Rattling trucks, roaring jets, squeaking chalk, and creaking doors don’t make music. They make sounds that disturb us - sounds we don’t want to hear. These unwanted sounds are called noise.
Noise is hard to stop. Like other sounds, noise travels through air and through solid things - even through walls.
But some materials actually soak up noise. They absorb sound waves and keep them from travelling. Inside a building, rugs and curtains soak up sound. The soft threads and tiny air spaces in the material help trap the vibrations. Special ceiling tiles can trap sound vibrations, too. The tiles are full of tiny holes, like a sponge. When sound waves strike the tiles, they bounce around inside the holes until they get weaker and die away.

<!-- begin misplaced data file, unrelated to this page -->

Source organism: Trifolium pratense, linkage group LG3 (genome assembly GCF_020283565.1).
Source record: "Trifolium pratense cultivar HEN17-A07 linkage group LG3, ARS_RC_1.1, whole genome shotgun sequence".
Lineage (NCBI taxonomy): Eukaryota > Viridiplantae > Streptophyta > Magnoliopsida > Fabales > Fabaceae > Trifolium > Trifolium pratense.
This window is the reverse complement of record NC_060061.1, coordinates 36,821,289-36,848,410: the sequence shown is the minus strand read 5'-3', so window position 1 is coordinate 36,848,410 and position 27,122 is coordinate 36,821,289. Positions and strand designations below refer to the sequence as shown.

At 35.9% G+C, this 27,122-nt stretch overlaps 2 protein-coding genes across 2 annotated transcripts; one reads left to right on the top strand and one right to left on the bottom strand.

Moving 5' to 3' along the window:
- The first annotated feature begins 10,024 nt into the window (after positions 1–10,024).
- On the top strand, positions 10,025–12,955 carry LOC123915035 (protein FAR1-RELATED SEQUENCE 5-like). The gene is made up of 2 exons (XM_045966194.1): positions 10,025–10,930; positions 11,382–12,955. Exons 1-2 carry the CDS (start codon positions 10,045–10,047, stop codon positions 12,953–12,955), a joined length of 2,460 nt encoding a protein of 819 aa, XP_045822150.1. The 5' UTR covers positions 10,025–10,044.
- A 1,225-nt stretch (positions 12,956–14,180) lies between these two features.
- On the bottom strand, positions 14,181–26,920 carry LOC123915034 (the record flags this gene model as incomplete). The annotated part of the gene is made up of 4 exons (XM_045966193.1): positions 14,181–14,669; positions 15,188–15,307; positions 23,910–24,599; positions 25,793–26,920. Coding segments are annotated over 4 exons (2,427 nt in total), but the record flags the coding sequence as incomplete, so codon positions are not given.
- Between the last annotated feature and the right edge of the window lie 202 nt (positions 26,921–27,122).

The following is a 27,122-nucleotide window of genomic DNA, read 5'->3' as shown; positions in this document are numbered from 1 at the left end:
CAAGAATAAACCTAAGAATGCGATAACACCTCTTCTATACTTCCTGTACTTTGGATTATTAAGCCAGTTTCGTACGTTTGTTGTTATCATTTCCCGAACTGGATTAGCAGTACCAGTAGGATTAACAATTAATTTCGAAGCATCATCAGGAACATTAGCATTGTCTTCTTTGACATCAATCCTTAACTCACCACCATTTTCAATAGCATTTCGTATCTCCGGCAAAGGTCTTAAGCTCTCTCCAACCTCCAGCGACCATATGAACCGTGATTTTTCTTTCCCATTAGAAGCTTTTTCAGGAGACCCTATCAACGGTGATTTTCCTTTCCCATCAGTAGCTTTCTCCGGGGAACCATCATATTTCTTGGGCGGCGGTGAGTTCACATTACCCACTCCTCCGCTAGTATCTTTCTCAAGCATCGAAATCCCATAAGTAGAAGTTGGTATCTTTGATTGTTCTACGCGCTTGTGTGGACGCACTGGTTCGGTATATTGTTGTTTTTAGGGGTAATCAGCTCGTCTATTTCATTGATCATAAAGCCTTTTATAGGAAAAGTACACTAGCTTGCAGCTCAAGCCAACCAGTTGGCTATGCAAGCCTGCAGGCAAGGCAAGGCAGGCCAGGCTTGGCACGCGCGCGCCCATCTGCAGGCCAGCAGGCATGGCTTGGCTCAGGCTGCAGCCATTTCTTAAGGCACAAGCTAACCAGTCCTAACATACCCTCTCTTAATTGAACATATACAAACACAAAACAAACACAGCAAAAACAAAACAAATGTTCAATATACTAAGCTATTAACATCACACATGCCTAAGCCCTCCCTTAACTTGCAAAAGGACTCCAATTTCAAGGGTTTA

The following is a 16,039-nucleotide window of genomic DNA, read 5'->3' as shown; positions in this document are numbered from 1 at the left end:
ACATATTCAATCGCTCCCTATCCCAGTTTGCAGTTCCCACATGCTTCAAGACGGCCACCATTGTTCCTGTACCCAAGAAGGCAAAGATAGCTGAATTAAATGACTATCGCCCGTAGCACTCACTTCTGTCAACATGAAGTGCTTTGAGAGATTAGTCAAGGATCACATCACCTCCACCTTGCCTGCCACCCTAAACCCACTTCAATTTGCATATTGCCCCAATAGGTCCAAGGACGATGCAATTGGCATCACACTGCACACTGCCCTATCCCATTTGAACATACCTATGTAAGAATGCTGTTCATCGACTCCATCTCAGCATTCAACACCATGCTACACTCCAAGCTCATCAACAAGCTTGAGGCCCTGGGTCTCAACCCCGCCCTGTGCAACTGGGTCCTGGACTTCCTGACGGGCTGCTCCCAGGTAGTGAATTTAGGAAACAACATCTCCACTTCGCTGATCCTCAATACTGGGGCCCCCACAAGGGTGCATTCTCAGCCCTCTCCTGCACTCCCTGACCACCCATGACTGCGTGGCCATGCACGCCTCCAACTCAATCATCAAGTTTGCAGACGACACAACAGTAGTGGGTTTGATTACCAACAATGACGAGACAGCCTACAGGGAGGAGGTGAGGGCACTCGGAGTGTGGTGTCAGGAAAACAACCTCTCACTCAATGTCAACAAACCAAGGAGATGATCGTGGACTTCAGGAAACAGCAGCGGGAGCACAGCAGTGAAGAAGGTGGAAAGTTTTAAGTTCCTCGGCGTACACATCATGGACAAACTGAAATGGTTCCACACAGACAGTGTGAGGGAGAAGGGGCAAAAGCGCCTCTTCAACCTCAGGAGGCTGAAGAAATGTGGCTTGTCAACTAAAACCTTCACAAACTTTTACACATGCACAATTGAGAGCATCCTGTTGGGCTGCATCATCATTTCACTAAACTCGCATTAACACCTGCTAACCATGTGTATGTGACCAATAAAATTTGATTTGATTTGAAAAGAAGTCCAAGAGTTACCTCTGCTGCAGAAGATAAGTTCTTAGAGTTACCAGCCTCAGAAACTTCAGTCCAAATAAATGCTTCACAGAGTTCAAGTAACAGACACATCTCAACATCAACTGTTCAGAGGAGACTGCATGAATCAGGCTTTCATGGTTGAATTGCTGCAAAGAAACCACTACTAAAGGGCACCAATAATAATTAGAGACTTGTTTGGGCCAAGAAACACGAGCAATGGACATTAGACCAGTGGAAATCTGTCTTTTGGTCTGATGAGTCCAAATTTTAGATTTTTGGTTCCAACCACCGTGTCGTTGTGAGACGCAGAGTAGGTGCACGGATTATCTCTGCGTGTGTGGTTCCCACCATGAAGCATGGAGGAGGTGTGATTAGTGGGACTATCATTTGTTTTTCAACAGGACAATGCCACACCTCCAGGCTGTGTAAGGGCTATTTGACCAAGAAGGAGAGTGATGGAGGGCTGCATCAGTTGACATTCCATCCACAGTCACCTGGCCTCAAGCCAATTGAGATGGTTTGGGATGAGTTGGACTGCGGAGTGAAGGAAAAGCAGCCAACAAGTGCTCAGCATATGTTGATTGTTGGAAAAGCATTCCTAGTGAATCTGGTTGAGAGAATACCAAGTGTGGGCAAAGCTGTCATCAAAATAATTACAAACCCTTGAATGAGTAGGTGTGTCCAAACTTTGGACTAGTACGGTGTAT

People who work with aeroplanes and other heavy machines wear special helmets and earmuffs to cover their ears while they are working. The sound-absorbing material shuts out most of the noise that could bother them or even hurt their ears.
There is a special branch of science that deals with the way sound affects people. This science is known as acoustics. Acoustics helps people design theatres so that music sounds good. It also helps them work out how to control harmful noise. Scientists even use acoustics to study how we make and understand sounds.
Picture Credit : Google